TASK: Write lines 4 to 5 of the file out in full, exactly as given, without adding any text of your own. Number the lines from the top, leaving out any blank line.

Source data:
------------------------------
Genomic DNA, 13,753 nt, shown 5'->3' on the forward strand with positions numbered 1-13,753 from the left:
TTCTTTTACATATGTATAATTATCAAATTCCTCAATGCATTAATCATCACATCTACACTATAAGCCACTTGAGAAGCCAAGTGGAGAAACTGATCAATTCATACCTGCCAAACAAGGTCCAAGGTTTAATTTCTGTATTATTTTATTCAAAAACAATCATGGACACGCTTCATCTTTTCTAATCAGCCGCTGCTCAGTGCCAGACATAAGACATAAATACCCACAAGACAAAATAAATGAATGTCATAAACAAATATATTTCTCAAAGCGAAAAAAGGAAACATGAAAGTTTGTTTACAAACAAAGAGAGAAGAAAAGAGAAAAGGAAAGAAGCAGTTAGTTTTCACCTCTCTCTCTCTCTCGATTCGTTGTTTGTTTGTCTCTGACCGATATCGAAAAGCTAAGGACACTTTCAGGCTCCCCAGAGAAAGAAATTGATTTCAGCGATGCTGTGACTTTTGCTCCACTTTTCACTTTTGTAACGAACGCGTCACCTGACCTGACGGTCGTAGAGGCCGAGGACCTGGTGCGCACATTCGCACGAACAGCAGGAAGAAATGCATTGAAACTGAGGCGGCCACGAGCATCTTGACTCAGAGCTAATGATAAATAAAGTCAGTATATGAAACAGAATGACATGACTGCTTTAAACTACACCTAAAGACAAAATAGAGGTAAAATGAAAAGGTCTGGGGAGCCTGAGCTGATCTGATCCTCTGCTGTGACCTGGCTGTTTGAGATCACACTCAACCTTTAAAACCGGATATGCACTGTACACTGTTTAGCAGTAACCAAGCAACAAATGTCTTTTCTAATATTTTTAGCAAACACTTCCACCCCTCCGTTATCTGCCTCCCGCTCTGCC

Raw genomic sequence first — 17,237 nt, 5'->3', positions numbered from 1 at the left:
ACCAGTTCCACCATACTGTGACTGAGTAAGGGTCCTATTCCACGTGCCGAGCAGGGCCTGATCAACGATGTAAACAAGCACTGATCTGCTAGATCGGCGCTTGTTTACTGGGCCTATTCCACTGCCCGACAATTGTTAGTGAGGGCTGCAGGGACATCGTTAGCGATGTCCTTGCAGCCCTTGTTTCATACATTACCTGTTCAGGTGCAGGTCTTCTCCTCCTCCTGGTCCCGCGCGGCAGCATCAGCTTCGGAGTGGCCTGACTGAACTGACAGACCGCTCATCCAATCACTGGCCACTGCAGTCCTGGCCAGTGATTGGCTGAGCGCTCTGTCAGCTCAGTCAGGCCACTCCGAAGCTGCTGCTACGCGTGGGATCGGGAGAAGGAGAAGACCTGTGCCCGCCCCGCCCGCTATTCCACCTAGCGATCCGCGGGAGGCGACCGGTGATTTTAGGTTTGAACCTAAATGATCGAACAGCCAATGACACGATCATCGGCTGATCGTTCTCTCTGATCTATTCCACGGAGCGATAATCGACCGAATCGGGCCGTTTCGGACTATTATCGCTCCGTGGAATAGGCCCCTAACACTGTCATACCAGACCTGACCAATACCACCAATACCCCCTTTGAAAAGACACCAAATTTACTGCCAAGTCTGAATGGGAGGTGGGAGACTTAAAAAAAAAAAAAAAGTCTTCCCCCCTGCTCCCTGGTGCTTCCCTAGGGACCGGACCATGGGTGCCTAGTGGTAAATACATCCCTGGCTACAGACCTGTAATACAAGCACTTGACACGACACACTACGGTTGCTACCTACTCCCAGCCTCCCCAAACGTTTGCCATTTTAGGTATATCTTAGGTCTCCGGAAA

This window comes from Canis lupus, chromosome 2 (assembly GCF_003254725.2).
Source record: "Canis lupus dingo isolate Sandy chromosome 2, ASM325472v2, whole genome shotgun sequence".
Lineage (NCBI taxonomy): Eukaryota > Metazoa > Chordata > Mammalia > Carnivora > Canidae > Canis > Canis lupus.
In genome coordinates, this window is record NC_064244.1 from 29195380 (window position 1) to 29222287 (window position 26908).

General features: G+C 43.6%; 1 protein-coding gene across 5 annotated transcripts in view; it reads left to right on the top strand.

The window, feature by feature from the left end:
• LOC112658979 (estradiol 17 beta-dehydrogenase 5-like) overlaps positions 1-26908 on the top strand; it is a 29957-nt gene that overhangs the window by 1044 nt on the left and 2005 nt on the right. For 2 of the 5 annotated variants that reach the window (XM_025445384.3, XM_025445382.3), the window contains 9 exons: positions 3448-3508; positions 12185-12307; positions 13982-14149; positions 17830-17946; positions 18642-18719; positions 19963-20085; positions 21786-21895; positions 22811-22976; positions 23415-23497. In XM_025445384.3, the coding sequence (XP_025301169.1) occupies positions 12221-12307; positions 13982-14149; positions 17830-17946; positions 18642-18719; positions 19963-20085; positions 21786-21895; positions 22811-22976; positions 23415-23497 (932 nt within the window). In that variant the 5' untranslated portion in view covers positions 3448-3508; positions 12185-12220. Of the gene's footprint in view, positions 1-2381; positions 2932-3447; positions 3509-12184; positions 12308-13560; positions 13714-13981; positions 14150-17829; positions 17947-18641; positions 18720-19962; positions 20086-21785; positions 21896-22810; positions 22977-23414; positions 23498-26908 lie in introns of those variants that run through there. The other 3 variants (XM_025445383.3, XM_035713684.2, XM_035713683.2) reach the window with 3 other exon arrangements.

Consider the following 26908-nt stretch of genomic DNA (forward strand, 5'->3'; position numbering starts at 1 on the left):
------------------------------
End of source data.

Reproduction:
ACCAGTTCCACCATACTGTGACTGAGTAAGGGTCCTATTCCACGTGCCGAGCAGGGCCTGATCAACGATGTAAACAAGCACTGATCTGCTAGATCGGCGCTTGTTTACTGGGCCTATTCCACTGCCCGACAATTGTTAGTGAGGGCTGCAGGGACATCGTTAGCGATGTCCTTGCAGCCCTTGTTTCATACATTACCTGTTCAGGTGCAGGTCTTCTCCTCCTCCTGGTCCCGCGCGGCAGCATCAGCTTCGGAGTGGCCTGACTGAACTGACAGACCGCTCATCCAATCACTGGCCACTGCAGTCCTGGCCAGTGATTGGCTGAGCGCTCTGTCAGCTCAGTCAGGCCACTCCGAAGCTGCTGCTACGCGTGGGATCGGGAGAAGGAGAAGACCTGTGCCCGCCCCGCCCGCTATTCCACCTAGCGATCCGCGGGAGGCGACCGGTGATTTTAGGTTTGAACCTAAATGATCGAACAGCCAATGACACGATCATCGGCTGATCGTTCTCTCTGATCTATTCCACGGAGCGATAATCGACCGAATCGGGCCGTTTCGGACTATTATCGCTCCGTGGAATAGGCCCCTAACACTGTCATACCAGACCTGACCAATACCACCAATACCCCCTTTGAAAAGACACCAAATTTACTGCCAAGTCTGAATGGGAGGTGGGAGACTTAAAAAAAAAAAAAAAGTCTTCCCCCCTGCTCCCTGGTGCTTCCCTAGGGACCGGACCATGGGTGCCTAGTGGTAAATACATCCCTGGCTACAGACCTGTAATACAAGCACTTGACACGACACACTACGGTTGCTACCTACTCCCAGCCTCCCCAAACGTTTGCCATTTTAGGTATATCTTAGGTCTCCGGAAA

This window comes from Canis lupus, chromosome 2 (assembly GCF_003254725.2).